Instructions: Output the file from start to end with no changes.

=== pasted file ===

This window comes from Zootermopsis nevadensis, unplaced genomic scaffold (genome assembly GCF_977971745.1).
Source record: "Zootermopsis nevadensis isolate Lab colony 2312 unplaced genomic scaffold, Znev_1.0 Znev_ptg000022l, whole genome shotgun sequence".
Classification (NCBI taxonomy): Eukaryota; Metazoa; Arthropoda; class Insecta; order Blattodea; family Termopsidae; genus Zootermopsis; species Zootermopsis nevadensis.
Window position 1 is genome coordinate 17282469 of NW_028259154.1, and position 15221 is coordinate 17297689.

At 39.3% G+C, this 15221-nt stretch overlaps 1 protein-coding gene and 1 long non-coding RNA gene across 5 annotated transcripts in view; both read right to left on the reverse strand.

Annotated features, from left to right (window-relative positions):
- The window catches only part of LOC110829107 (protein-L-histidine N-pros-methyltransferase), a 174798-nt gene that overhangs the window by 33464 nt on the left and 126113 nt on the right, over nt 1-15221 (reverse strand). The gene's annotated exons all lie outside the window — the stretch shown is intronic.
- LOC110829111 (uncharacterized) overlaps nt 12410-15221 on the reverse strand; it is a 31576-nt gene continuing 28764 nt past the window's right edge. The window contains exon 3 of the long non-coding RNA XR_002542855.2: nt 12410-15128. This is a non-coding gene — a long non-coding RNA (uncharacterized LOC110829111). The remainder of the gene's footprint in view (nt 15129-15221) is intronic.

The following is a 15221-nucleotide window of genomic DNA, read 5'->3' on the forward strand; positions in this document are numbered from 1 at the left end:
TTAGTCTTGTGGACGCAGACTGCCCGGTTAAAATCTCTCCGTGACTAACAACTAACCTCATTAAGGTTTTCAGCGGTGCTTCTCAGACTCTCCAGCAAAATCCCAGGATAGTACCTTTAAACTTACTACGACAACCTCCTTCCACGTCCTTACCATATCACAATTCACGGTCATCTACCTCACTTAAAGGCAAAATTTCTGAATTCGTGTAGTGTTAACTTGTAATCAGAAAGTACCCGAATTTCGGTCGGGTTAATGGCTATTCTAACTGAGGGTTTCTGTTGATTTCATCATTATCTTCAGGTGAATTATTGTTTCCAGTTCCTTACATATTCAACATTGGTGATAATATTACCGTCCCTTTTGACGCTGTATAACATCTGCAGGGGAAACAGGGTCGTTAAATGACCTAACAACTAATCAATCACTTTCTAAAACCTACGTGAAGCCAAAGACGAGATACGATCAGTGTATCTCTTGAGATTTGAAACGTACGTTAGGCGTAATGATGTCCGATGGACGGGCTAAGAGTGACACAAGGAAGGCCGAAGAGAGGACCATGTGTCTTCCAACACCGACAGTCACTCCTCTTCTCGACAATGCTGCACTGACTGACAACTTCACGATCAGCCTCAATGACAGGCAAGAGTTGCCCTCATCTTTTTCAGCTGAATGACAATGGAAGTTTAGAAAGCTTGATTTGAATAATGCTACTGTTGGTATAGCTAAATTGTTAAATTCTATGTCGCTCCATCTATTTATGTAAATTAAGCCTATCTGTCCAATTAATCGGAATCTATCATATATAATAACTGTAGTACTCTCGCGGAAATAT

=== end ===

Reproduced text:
This window comes from Zootermopsis nevadensis, unplaced genomic scaffold (genome assembly GCF_977971745.1).
Source record: "Zootermopsis nevadensis isolate Lab colony 2312 unplaced genomic scaffold, Znev_1.0 Znev_ptg000022l, whole genome shotgun sequence".
Classification (NCBI taxonomy): Eukaryota; Metazoa; Arthropoda; class Insecta; order Blattodea; family Termopsidae; genus Zootermopsis; species Zootermopsis nevadensis.
Window position 1 is genome coordinate 17282469 of NW_028259154.1, and position 15221 is coordinate 17297689.

At 39.3% G+C, this 15221-nt stretch overlaps 1 protein-coding gene and 1 long non-coding RNA gene across 5 annotated transcripts in view; both read right to left on the reverse strand.

Annotated features, from left to right (window-relative positions):
- The window catches only part of LOC110829107 (protein-L-histidine N-pros-methyltransferase), a 174798-nt gene that overhangs the window by 33464 nt on the left and 126113 nt on the right, over nt 1-15221 (reverse strand). The gene's annotated exons all lie outside the window — the stretch shown is intronic.
- LOC110829111 (uncharacterized) overlaps nt 12410-15221 on the reverse strand; it is a 31576-nt gene continuing 28764 nt past the window's right edge. The window contains exon 3 of the long non-coding RNA XR_002542855.2: nt 12410-15128. This is a non-coding gene — a long non-coding RNA (uncharacterized LOC110829111). The remainder of the gene's footprint in view (nt 15129-15221) is intronic.

The following is a 15221-nucleotide window of genomic DNA, read 5'->3' on the forward strand; positions in this document are numbered from 1 at the left end:
TTAGTCTTGTGGACGCAGACTGCCCGGTTAAAATCTCTCCGTGACTAACAACTAACCTCATTAAGGTTTTCAGCGGTGCTTCTCAGACTCTCCAGCAAAATCCCAGGATAGTACCTTTAAACTTACTACGACAACCTCCTTCCACGTCCTTACCATATCACAATTCACGGTCATCTACCTCACTTAAAGGCAAAATTTCTGAATTCGTGTAGTGTTAACTTGTAATCAGAAAGTACCCGAATTTCGGTCGGGTTAATGGCTATTCTAACTGAGGGTTTCTGTTGATTTCATCATTATCTTCAGGTGAATTATTGTTTCCAGTTCCTTACATATTCAACATTGGTGATAATATTACCGTCCCTTTTGACGCTGTATAACATCTGCAGGGGAAACAGGGTCGTTAAATGACCTAACAACTAATCAATCACTTTCTAAAACCTACGTGAAGCCAAAGACGAGATACGATCAGTGTATCTCTTGAGATTTGAAACGTACGTTAGGCGTAATGATGTCCGATGGACGGGCTAAGAGTGACACAAGGAAGGCCGAAGAGAGGACCATGTGTCTTCCAACACCGACAGTCACTCCTCTTCTCGACAATGCTGCACTGACTGACAACTTCACGATCAGCCTCAATGACAGGCAAGAGTTGCCCTCATCTTTTTCAGCTGAATGACAATGGAAGTTTAGAAAGCTTGATTTGAATAATGCTACTGTTGGTATAGCTAAATTGTTAAATTCTATGTCGCTCCATCTATTTATGTAAATTAAGCCTATCTGTCCAATTAATCGGAATCTATCATATATAATAACTGTAGTACTCTCGCGGAAATAT